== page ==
If serum haemoglobin concentrations continued to decrease to ≤ 8.5 g/dL, subjects could be treated with additional anaemia interventions, including the use of erythropoietin or ribavirin dose reduction.

The SVR rates in subjects randomized to receive ribavirin dose reduction and randomized to receive erythropoietin were comparable.

Table 11

Sustained Virologic Response (SVR) * and Relapse Rates for using ribavirin dose reduction versus erythropoietin in the management of anaemia in previously untreated subjects

 

Subjects randomized to receive ribavirin dose reduction (N=249)

Subjects randomized to receive erythropoietin (N=251)

SVR % (n/N)

71.5% (178/249)

70.9% (178/251)

Relapse % (n/N)

9.7% (19/196)

9.6% (19/197)

* The Full Analysis Set (FAS) consisted of all subjects who became anaemic (serum haemoglobin of approximately ≤10 g/dL within the treatment period) and were randomized to using either ribavirin dose reduction or erythropoietin (N=500). Mean age of subjects randomized was 49 years. The race distribution of subjects was as follows: 77% White, 19% Black, and 4% others. The distribution of subjects by genders was 37% men and 63% women.

Relapse rate was the proportion of subjects with undetectable HCV-RNA at End of Treatment (EOT) and detectable HCV-RNA at End of Follow-up (EOF) among subjects who were undetectable at EOT and not missing EOF data.

SVR: defined as undetectable1 plasma HCV-RNA at Follow-up Week (FW) 24. If other HCV-RNA values were available after FW 24, the last available value in the period after FW 24 was used. If there were no such values at and after FW 24, the FW 12 value was used. SVR rates with “missing=failure” approach were similar to those in the table: 69.9% (174/249) for subjects randomized to receive ribavirin dose reduction; 68.5% (172/251) for subjects randomized to receive erythropoietin.

There were 77 subjects who received ≥ 5 steps ribavirin dose reduction for the management of anaemia. For most of these subjects (n=54), the lowest dose of ribavirin received for at least 14 days was ≥ 600mg/day. A limited number of subjects (n=12) received ≤ 200mg/day of ribavirin for at least 14 days.

The treatment discontinuation rate due to anaemia was 2% (5/249) in subjects randomized to receive ribavirin dose reduction and 2% (6/251) in subjects randomized to receive erythropoietin. The transfusion rate was 4% (10/249) in subjects randomized to receive ribavirin dose reduction and 2% (5/251) in subjects randomized to receive erythropoietin.

The use of erythropoesis stimulating agents was associated with an increased risk of thromboembolic events including pulmonary embolism, acute myocardial infarction, cerebrovascular accident, and deep vein thrombosis.

Paediatric population

The European Medicines Agency has deferred the obligation to submit the results of studies with Victrelis in one or more subsets of the paediatric population in chronic viral hepatitis C (see section 4.2 for information on paediatric use).

1 In clinical trials, HCV-RNA in plasma was measured with a Roche COBAS Taqman assay with a limit of detection of 9.3 IU/mL and a limit of quantification of 25 IU/mL.

5.2 Pharmacokinetic properties

Absorption

Boceprevir was absorbed following oral administration with a median Tmax of 2 hours. Steady state AUC, Cmax and Cmin increased in a less-than dose-proportional manner and individual exposures overlapped substantially at 800 mg and 1,200 mg, suggesting diminished absorption at higher doses. Accumulation is minimal and pharmacokinetic steady state is achieved after approximately 1 day of three times daily dosing.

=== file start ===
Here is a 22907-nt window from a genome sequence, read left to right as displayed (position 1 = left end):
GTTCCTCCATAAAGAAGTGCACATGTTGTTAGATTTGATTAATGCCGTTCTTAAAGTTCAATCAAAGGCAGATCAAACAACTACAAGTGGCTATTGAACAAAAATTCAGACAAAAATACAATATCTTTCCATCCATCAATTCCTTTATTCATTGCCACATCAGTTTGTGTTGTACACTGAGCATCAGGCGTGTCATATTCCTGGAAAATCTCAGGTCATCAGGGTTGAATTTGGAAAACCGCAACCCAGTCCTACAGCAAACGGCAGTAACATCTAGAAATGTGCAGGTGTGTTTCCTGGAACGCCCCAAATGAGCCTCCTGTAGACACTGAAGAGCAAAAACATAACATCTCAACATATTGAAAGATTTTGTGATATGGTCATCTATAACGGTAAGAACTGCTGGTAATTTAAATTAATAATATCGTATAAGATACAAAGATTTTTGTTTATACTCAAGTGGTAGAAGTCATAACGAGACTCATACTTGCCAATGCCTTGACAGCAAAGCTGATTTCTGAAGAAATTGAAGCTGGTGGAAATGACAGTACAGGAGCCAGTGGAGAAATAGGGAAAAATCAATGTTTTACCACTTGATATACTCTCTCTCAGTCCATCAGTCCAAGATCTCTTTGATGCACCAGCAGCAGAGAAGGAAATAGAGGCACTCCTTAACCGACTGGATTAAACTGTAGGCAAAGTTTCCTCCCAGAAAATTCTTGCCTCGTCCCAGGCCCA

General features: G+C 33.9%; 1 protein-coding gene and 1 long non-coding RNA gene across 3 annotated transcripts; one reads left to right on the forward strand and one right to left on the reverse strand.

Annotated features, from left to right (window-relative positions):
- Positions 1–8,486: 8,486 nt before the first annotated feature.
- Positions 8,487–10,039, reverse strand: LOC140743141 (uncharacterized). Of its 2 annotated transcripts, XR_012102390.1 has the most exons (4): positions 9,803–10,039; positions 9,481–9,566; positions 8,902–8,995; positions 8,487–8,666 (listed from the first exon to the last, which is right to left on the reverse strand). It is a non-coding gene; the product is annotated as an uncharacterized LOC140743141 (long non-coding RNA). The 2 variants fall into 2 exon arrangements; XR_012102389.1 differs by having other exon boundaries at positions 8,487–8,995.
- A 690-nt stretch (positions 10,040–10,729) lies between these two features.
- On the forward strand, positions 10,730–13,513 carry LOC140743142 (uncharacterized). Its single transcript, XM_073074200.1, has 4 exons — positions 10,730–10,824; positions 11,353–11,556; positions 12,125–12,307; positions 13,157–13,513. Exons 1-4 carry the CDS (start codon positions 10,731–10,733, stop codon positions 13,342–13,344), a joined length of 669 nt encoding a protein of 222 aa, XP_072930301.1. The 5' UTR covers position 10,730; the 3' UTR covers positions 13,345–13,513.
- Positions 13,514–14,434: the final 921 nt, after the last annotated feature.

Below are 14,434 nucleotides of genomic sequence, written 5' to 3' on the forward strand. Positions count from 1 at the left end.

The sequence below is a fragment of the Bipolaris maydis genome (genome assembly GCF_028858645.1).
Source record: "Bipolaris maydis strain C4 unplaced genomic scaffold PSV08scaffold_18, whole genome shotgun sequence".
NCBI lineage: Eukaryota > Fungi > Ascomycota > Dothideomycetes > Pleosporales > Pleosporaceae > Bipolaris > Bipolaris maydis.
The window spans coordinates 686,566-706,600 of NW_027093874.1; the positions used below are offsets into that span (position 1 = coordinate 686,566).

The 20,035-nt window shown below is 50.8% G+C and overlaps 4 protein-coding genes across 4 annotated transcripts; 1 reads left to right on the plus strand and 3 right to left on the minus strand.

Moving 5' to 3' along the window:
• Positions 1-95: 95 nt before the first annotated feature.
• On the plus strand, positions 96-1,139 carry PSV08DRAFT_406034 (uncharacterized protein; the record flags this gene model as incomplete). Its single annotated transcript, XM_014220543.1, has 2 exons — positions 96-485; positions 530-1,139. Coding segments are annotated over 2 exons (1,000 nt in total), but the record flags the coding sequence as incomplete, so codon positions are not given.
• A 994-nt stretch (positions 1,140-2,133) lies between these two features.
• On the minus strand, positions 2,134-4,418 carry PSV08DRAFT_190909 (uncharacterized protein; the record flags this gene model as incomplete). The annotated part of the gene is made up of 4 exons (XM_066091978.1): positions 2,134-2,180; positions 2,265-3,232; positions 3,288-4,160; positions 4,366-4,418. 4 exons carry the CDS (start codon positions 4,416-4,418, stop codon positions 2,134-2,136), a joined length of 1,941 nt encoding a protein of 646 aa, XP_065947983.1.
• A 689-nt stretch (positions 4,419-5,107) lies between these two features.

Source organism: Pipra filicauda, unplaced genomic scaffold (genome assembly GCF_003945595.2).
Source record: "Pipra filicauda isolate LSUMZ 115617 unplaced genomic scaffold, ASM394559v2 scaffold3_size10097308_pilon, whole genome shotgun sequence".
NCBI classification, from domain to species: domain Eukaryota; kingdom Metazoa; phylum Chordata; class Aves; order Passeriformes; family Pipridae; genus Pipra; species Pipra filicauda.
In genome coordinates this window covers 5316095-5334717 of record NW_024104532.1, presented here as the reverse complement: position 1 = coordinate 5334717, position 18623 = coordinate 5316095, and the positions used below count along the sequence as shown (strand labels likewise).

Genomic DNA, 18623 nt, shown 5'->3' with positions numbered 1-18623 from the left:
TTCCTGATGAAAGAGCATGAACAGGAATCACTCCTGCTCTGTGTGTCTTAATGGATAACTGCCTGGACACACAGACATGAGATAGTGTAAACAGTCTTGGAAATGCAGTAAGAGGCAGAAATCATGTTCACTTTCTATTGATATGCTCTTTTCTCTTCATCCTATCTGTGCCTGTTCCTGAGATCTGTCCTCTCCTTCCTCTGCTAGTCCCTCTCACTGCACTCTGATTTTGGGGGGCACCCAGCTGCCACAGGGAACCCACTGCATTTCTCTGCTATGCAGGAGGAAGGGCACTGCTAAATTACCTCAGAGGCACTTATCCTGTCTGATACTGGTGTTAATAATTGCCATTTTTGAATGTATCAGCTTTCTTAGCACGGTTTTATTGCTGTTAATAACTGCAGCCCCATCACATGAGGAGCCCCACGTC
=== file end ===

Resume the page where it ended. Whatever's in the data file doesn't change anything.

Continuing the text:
In healthy subjects who received 800 mg three times daily alone, boceprevir medicine exposure was characterized by AUC(т) of 6,147 ng.hr/mL, Cmax of 1,913 ng/mL, and Cmin of 90 ng/mL. Pharmacokinetic results were similar between healthy subjects and HCV-infected subjects.

The absolute bioavailability of Victrelis has not been studied.

Effects of food on oral absorption

Victrelis should be administered with food. Food enhanced the exposure of boceprevir by up to 60% at the 800 mg three times daily dose when administered with a meal relative to the fasting state. The bioavailability of boceprevir is regardless of meal type (e.g., high-fat vs. low-fat) or whether taken 5 minutes prior to eating, during a meal, or immediately following completion of the meal.

Distribution

Boceprevir has a mean apparent volume of distribution (Vd/F) of approximately 772 l at steady state. Human plasma protein binding is approximately 75% following a single dose of Victrelis 800 mg. Boceprevir is administered as an approximately equal mixture of two diastereomers which rapidly interconvert in plasma. At steady-state, the exposure ratio for the two diastereomers is approximately 2:1, with the predominant diastereomer being pharmacologically active.

Biotransformation

Studies in vitro indicate that boceprevir primarily undergoes metabolism through the aldo-ketoreductase (AKR)-mediated pathway to ketone-reduced metabolites that are inactive against HCV. After a single 800 mg oral dose of 14C-boceprevir, the most abundant circulating metabolites were a diasteriomeric mixture of ketone-reduced metabolites with a mean exposure approximately 4−fold greater than that of boceprevir. Boceprevir also undergoes, to a lesser extent, oxidative metabolism mediated by CYP3A4/5.

Elimination

Boceprevir is eliminated with a mean plasma half-life (t½) of approximately 3.4 hours. Boceprevir has a mean total body clearance (CL/F) of approximately 161 l/hr. Following a single 800 mg oral dose of 14C-boceprevir, approximately 79% and 9% of the dose was excreted in faeces and urine, respectively, with approximately 8% and 3% of the dosed radiocarbon eliminated as boceprevir in faeces and urine. The data indicate that boceprevir is eliminated primarily by the liver.